Q: Chris, Alex has been described as rebellious in nature; can you talk about that a little bit?
Chris Egan: The story is that hero’s journey that he takes to discover himself, to discover who he is. And that’s sort of between being a man and the responsibility that’s laid on his shoulders to save mankind. It’s from that beginning, and the pitch of the story for me was so interesting and where that was going to go. We establish that in the pilot, but then as the episodes come on, it gets crazier and crazier, and the relationships around him are redefined between [the Archangel] Michael and [Alex's true love] Claire. And really it’s about which path is he going to take as a man to realize and understand his calling in a sense upon his life.
Vaun Wilmott: I’ve always loved characters that have a strong point of view and something’s thrust on them that they didn’t expect or didn’t want or something’s asking them to change in a way that’s uncomfortable for them. And they fight against that - like John Conner in The Terminator. You know, characters that have something about their personality that fights against what’s being done to them or have had… Alex’s journey has been a tough one. And so he’s had to take care of himself; he’s had to survive. So that rebellious nature has actually kept him alive. But now he’s being asked to do something that he didn’t expect, that he didn’t ask for; it becomes a trick - like what is that rebellious nature going to do in terms of how he handles that destiny that he’s been given? And I think from a character point of view that’s where all of the fun of the storytelling comes in. And we get to watch Alex go through really the thing that we all watch characters for, which is just growth and change. We want to see what they’re going to do. And that’s what’s exciting for me about Alex’s character, about Chris’s character.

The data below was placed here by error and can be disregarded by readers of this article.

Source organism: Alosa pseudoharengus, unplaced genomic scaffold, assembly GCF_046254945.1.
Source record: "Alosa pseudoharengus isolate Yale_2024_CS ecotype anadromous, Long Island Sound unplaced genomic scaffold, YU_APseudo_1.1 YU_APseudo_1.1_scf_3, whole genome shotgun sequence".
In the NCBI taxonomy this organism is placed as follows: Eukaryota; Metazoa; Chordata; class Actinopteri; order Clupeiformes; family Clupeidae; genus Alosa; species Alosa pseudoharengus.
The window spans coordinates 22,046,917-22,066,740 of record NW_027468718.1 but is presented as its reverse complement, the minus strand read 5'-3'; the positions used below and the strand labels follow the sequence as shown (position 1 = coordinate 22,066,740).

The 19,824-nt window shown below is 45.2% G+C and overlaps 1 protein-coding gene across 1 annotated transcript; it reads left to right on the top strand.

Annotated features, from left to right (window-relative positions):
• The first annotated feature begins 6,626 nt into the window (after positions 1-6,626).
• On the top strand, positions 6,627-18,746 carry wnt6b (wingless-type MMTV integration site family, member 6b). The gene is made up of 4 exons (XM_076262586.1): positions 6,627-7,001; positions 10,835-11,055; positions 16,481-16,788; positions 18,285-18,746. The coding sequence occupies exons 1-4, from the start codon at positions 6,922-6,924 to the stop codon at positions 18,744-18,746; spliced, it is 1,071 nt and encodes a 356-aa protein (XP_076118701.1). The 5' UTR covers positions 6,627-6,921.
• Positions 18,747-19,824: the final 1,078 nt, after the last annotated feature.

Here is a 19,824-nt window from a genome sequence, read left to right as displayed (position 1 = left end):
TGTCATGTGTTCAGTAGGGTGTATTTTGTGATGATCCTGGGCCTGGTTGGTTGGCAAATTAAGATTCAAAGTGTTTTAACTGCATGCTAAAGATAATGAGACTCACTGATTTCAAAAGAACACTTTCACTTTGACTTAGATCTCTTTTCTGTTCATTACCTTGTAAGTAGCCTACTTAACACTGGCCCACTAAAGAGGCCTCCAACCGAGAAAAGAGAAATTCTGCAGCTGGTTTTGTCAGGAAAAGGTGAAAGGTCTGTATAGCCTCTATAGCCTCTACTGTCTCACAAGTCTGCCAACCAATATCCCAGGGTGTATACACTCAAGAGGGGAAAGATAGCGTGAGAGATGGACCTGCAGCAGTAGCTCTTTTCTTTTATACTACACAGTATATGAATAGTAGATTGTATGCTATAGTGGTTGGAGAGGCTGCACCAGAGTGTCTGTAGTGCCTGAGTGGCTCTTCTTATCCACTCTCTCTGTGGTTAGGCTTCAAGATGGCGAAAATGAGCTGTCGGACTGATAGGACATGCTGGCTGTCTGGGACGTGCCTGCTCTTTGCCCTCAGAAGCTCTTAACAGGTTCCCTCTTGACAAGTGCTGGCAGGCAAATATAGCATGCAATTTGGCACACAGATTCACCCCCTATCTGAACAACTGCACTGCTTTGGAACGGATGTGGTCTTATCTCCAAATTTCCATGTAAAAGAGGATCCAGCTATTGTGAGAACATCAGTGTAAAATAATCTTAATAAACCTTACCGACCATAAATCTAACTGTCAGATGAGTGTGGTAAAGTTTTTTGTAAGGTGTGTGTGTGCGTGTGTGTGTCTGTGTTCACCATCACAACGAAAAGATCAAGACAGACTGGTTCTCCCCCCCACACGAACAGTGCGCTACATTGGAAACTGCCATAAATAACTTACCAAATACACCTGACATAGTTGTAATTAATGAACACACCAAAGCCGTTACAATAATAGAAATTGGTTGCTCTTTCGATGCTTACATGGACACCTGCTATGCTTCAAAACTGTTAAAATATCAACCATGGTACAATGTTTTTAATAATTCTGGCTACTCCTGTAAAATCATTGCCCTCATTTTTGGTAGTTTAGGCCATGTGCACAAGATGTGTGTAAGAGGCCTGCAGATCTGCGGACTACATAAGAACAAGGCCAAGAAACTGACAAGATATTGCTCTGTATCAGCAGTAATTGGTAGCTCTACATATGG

Q: Alex and Michael seem to have a complicated relationship. How will we see that evolve throughout the season?
Chris Egan: I’d like to think there’s a Star Wars element to this, the teacher, the student, and those roles that reverse. It’s a great relationship, and it is constantly getting redefined. Alex is constantly learning more about Michael, and Michael is learning more about Alex. So it grows. It’s constantly growing, and as Alex is struggling with this responsibility and learning about the tattoos and learning about his destiny, it gets tense with Michael and then it’s back on track, and it’s this back and forth. It’s been really wonderful to play with Tom [Wisdom] as well, the actor who plays Michael. It’s just been fantastic. He’s a great actor, and yes, it’s a great relationship.
Q: And what about Claire, played by the lovely Roxanne McKee? It sounds like it’s also a complicated kind of thing.
Chris Egan: Yes, Romeo and Juliet. And really it’s that great unattainable love. Their love is full of tribulation. And the responsibility; in the pilot Alex just wants to get out of Vega. He’s got the love of his life; he’s got his family. He’s just ready to get out and he’s over the system; he wants the freedom. But then there’s what happens in the end and the responsibility and this great calling. And then there’s a responsibility that Claire has to Vega, and we go into that back and forth. They take that road, sort of discovering themselves, discovering the responsibility that they both have, and it’s going to be interesting to see where that goes.
Q: Vaun, will the action primarily occur in Vega, or will we be moving on to other cities as well?
Vaun Wilmott: In the first season we’re very much based in Vega. It was important to establish that world, establish all the characters, establish "Dominion" the series. But definitely in future seasons we’ll be expanding out to New Delphi. We’ll learn what the camp is; the camp is a city that moves, which is very mysterious. We don’t really know much about it or who they are. So we will definitely explore the world, and the world will grow out with each season as we go. But for the first season it was kind of important to orient the audience I think in the world of "Dominion" and then Vega so we didn’t overwhelm right upfront. And so that definitely was the focus for the first season.